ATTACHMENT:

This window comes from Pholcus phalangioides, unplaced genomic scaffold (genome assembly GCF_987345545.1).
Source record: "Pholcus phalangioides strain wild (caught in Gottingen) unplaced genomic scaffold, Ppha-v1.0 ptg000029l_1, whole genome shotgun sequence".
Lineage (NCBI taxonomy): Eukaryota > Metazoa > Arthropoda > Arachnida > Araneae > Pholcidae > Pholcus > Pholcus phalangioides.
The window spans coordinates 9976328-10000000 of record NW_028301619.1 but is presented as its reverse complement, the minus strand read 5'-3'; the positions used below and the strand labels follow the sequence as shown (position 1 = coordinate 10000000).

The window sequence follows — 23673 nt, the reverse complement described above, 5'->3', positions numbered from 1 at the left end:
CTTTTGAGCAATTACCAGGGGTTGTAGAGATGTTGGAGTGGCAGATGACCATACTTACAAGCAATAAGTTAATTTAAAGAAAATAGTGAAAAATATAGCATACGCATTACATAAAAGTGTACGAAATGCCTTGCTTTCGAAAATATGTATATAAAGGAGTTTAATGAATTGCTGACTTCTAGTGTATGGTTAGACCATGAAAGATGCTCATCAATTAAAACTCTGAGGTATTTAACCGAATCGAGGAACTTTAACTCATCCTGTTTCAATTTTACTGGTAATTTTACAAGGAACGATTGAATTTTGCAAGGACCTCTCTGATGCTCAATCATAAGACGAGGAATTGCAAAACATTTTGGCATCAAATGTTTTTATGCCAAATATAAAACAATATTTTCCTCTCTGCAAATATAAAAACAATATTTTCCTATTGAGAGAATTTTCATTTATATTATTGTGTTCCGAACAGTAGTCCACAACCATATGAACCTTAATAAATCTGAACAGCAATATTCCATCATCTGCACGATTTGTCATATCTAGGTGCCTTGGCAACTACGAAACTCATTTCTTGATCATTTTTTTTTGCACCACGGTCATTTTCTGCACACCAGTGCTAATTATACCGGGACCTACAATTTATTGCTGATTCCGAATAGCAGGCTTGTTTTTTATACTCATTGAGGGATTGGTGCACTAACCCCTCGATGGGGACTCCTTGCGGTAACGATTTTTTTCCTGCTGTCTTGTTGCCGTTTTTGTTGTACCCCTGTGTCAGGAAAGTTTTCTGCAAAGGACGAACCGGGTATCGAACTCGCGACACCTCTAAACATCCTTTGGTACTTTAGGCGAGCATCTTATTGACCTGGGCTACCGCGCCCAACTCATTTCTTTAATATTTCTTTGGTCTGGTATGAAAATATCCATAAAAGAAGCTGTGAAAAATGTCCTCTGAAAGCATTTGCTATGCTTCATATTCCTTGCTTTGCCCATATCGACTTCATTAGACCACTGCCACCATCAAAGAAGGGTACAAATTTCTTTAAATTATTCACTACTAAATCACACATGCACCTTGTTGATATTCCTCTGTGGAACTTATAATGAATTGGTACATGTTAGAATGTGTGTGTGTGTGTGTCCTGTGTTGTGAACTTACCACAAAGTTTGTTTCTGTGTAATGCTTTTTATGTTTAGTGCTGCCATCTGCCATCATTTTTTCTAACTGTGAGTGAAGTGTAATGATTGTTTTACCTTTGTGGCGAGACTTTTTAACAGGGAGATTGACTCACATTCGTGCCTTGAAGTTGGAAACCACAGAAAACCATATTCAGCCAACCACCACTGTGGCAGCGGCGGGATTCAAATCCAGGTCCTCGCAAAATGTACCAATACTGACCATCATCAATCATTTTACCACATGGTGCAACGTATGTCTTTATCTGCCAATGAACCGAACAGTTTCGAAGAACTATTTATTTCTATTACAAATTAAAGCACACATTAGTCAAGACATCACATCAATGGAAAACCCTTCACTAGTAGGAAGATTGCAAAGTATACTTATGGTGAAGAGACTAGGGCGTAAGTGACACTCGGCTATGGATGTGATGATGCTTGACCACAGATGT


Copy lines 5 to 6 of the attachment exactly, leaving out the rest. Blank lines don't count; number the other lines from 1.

The window sequence follows — 23673 nt, the reverse complement described above, 5'->3', positions numbered from 1 at the left end:
CTTTTGAGCAATTACCAGGGGTTGTAGAGATGTTGGAGTGGCAGATGACCATACTTACAAGCAATAAGTTAATTTAAAGAAAATAGTGAAAAATATAGCATACGCATTACATAAAAGTGTACGAAATGCCTTGCTTTCGAAAATATGTATATAAAGGAGTTTAATGAATTGCTGACTTCTAGTGTATGGTTAGACCATGAAAGATGCTCATCAATTAAAACTCTGAGGTATTTAACCGAATCGAGGAACTTTAACTCATCCTGTTTCAATTTTACTGGTAATTTTACAAGGAACGATTGAATTTTGCAAGGACCTCTCTGATGCTCAATCATAAGACGAGGAATTGCAAAACATTTTGGCATCAAATGTTTTTATGCCAAATATAAAACAATATTTTCCTCTCTGCAAATATAAAAACAATATTTTCCTATTGAGAGAATTTTCATTTATATTATTGTGTTCCGAACAGTAGTCCACAACCATATGAACCTTAATAAATCTGAACAGCAATATTCCATCATCTGCACGATTTGTCATATCTAGGTGCCTTGGCAACTACGAAACTCATTTCTTGATCATTTTTTTTTGCACCACGGTCATTTTCTGCACACCAGTGCTAATTATACCGGGACCTACAATTTATTGCTGATTCCGAATAGCAGGCTTGTTTTTTATACTCATTGAGGGATTGGTGCACTAACCCCTCGATGGGGACTCCTTGCGGTAACGATTTTTTTCCTGCTGTCTTGTTGCCGTTTTTGTTGTACCCCTGTGTCAGGAAAGTTTTCTGCAAAGGACGAACCGGGTATCGAACTCGCGACACCTCTAAACATCCTTTGGTACTTTAGGCGAGCATCTTATTGACCTGGGCTACCGCGCCCAACTCATTTCTTTAATATTTCTTTGGTCTGGTATGAAAATATCCATAAAAGAAGCTGTGAAAAATGTCCTCTGAAAGCATTTGCTATGCTTCATATTCCTTGCTTTGCCCATATCGACTTCATTAGACCACTGCCACCATCAAAGAAGGGTACAAATTTCTTTAAATTATTCACTACTAAATCACACATGCACCTTGTTGATATTCCTCTGTGGAACTTATAATGAATTGGTACATGTTAGAATGTGTGTGTGTGTGTGTCCTGTGTTGTGAACTTACCACAAAGTTTGTTTCTGTGTAATGCTTTTTATGTTTAGTGCTGCCATCTGCCATCATTTTTTCTAACTGTGAGTGAAGTGTAATGATTGTTTTACCTTTGTGGCGAGACTTTTTAACAGGGAGATTGACTCACATTCGTGCCTTGAAGTTGGAAACCACAGAAAACCATATTCAGCCAACCACCACTGTGGCAGCGGCGGGATTCAAATCCAGGTCCTCGCAAAATGTACCAATACTGACCATCATCAATCATTTTACCACATGGTGCAACGTATGTCTTTATCTGCCAATGAACCGAACAGTTTCGAAGAACTATTTATTTCTATTACAAATTAAAGCACACATTAGTCAAGACATCACATCAATGGAAAACCCTTCACTAGTAGGAAGATTGCAAAGTATACTTATGGTGAAGAGACTAGGGCGTAAGTGACACTCGGCTATGGATGTGATGATGCTTGACCACAGATGT